Steadfast Love in a Time of Flux
Jonah 3:1-5, 10; Psalm 62:5-12; I Corinthians 7:29-31; Mark 1:14-20
Reflection by Matthew Diegel
Each of our readings speaks of uncertain times, times on the edge of change. Jonah enters the great city of Nineveh and begins to proclaim the divine warning of its destruction. The psalmist prays for deliverance from a time when economic injustice rules the day. Paul tells the Corinthians that everything is about to change, and that they must get ready. Jesus comes to the Sea of Galilee and convinces people out fishing to leave everything behind and to follow him. Nothing, it seems, for any of these persons, is stable, or permanent. Everything is in flux; the future is up in the air.
Those speaking about climate change point out that if the world doesn’t reform its ways, we also are on the edge of everything changing as we know it. Yet, too often we seem incapable as a human race of responding in ways that will bring about the healing of God’s creation and restore our place in creation as its stewards and protectors. As we struggle in our role as the Creator’s assistants, is the world going to collapse, as Paul predicts? Or, will people finally listen, as happens in Nineveh? Will others, as those in the boats on Galilee, hear and join the movement for restoration? Or will they refuse to listen, and just continue what they were doing? Change is happening, but too often it doesn’t appear to be for the better. At these moments, we can wonder about our efforts, whether what we can do makes a difference. Or, is it too late for the people to hear?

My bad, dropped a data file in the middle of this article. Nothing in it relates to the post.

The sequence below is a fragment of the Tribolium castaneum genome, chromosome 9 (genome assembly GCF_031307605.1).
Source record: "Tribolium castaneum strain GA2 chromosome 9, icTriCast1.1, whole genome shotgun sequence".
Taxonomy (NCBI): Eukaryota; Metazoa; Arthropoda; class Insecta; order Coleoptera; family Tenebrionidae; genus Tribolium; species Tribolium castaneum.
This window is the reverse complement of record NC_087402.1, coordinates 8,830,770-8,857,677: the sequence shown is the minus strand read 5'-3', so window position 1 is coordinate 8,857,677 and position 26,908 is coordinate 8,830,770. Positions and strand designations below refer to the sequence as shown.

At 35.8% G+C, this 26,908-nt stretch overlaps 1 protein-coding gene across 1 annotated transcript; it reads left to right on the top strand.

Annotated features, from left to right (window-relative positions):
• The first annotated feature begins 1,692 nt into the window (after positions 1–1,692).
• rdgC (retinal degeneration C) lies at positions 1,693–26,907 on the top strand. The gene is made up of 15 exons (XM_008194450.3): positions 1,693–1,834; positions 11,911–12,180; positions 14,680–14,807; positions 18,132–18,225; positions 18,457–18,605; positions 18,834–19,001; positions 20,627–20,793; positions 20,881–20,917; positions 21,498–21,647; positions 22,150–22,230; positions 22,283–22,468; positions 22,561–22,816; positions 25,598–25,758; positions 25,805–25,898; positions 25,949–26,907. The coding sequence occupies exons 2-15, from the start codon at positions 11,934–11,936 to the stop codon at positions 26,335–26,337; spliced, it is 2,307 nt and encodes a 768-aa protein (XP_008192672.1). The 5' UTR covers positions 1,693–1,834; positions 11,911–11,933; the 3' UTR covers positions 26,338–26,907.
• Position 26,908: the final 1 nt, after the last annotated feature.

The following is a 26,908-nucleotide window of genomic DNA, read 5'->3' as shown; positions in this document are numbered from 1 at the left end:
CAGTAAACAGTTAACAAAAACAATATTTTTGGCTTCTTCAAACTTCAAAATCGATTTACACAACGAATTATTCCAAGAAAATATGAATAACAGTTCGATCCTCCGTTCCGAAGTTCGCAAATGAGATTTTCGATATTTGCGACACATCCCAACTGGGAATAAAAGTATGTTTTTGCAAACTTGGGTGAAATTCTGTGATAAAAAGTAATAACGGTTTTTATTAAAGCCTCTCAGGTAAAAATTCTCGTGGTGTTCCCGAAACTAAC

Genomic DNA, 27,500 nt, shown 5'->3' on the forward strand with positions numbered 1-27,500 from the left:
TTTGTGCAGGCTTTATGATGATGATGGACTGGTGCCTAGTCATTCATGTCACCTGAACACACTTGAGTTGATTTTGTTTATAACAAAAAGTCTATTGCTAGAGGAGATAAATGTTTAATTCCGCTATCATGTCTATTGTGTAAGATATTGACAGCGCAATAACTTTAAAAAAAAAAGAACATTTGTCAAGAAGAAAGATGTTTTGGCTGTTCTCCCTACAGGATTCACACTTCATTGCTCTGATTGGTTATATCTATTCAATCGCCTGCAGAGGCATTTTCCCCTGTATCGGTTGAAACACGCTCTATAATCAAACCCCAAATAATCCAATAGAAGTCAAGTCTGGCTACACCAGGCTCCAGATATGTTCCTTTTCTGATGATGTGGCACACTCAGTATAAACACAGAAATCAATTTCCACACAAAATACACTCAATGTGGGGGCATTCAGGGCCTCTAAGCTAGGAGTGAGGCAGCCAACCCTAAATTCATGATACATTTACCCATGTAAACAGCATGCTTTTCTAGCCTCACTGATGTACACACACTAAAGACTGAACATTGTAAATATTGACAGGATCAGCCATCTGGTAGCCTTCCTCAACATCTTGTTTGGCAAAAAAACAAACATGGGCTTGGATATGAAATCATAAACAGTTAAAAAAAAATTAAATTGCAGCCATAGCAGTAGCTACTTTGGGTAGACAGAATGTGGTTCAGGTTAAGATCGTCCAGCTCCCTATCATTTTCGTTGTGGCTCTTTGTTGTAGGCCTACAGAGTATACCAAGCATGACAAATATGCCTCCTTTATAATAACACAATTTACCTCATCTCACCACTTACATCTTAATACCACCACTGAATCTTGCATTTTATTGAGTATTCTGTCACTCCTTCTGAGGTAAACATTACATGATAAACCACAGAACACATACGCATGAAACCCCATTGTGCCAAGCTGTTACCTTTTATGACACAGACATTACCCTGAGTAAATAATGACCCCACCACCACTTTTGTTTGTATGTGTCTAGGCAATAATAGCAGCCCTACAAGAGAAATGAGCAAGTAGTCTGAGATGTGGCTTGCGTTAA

Some years ago, the night sky took on special meaning for me. After a late-night emergency hospital call, I made my way to back to my car, feeling weighed down by the pressure and hopelessness of the encounter with pending death. Then I looked up and saw a brilliant full moon and several shining stars. At the same time, I felt the presence of a comforting God, not only with me but with those I had left behind in the room. Creator was with us during this time, promising to hold us, to help the dying one on their journey, and to bring the rest of us through the night, and the nights to come, until we could once more see the light of the Son.
Although I can’t do so with the passage from 1 Corinthians, I can envision those in the other readings having a similar connection to God. Jonah travels a day’s journey – did the moon and stars and sun give him strength or refresh his shaky trust that God was with him? Is the psalmist offering this prayer of hope in the midst of the night, in a quiet place, where all the chaos of the day is left behind? Do the fisher folk encounter Jesus after having set out to make their living by the light of the early morning moon and stars? Has the rising of the sun told them when it’s time to go back to shore, their fishing finished for the day? We will never know for certain this side of eternity.
Still, right now, in the midst of the struggle over climate change, the moon, stars, and sun can be signs for us that Creator is in our midst. As the psalmist sings, they can remind us that God is our hope, our rock, our salvation, our fortress, and our refuge. God calls us to trust at all times in the steadfast love of the Lord. God has not given up on us. The Lover of us all calls on us to hold on, and not abandon this journey of faith. Life will continue to change; at times it will seem dark and bleak. However, God calls us to witness, to proclaim the vision of the Creator, and to work to heal creation, for this and future generations, so that all can see the moon, the stars, and the sun.
Matthew Diegel lives in Thunder Bay, Ontario, on the traditional territory of the Objiway of the Fort William First Nation, signatory to the Robinson Superior Treaty of 1850. He is pastor at Our Saviour’s Lutheran Church, a congregation of the Evangelical Lutheran Church in Canada.